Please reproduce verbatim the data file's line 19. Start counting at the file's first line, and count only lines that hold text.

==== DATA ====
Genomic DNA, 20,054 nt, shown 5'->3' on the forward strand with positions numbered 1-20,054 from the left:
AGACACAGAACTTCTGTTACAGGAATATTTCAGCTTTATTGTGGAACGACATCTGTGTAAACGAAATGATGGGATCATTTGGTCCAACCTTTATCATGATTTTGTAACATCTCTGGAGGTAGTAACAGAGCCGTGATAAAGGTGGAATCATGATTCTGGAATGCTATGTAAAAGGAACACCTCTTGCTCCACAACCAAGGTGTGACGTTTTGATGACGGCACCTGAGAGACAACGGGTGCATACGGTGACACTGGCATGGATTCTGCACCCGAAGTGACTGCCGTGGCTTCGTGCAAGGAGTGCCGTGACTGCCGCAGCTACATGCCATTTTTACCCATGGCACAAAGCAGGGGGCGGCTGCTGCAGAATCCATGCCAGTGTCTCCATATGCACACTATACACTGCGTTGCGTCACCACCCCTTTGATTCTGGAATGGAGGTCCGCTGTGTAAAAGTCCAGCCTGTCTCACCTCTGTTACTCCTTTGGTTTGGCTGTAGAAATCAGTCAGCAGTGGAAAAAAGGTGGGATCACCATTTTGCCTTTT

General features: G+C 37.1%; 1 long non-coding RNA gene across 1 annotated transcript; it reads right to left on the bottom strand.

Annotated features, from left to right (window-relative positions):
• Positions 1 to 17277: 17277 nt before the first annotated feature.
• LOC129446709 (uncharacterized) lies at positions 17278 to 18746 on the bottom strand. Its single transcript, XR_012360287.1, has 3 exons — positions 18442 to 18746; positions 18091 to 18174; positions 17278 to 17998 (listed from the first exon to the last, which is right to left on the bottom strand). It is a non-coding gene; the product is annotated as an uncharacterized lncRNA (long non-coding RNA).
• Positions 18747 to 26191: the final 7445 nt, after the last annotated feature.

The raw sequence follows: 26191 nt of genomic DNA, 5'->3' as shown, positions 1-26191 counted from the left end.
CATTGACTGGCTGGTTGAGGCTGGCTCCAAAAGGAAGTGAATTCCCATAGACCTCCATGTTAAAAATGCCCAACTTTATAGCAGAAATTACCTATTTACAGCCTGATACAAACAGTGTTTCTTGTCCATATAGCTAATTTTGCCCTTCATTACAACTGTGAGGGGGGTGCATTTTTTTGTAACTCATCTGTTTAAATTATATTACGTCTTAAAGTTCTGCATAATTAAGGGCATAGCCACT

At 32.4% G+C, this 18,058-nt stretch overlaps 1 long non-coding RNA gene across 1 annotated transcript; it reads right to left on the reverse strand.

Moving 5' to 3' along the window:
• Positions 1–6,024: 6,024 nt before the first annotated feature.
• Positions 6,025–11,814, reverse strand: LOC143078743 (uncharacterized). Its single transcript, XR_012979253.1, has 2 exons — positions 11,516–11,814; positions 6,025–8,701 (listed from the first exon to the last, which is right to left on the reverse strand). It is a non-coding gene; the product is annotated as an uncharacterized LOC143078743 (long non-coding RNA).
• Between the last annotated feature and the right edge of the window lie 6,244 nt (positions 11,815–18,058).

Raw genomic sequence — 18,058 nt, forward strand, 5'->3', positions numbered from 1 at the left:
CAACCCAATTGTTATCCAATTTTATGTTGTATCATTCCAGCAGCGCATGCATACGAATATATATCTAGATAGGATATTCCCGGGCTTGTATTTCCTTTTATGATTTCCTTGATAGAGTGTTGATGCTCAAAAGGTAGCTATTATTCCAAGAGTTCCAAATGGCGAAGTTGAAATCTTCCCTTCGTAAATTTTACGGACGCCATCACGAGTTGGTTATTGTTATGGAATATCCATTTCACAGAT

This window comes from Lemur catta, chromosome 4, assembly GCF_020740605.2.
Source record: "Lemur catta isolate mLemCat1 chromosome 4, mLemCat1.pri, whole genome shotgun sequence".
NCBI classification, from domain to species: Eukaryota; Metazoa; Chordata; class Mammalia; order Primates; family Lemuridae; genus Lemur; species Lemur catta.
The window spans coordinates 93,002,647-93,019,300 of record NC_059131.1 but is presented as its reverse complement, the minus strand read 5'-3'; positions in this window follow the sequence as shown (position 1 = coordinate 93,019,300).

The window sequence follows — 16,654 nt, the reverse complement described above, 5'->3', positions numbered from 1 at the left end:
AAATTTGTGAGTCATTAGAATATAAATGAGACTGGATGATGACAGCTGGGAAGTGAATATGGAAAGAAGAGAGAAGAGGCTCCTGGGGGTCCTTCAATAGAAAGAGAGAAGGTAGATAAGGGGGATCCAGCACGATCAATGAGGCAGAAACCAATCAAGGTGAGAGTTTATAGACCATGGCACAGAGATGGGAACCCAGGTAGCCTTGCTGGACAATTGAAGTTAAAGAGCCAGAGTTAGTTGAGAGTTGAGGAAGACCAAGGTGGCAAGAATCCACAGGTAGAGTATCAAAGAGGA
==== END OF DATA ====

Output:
NCBI classification, from domain to species: Eukaryota; Metazoa; Chordata; class Mammalia; order Primates; family Lemuridae; genus Lemur; species Lemur catta.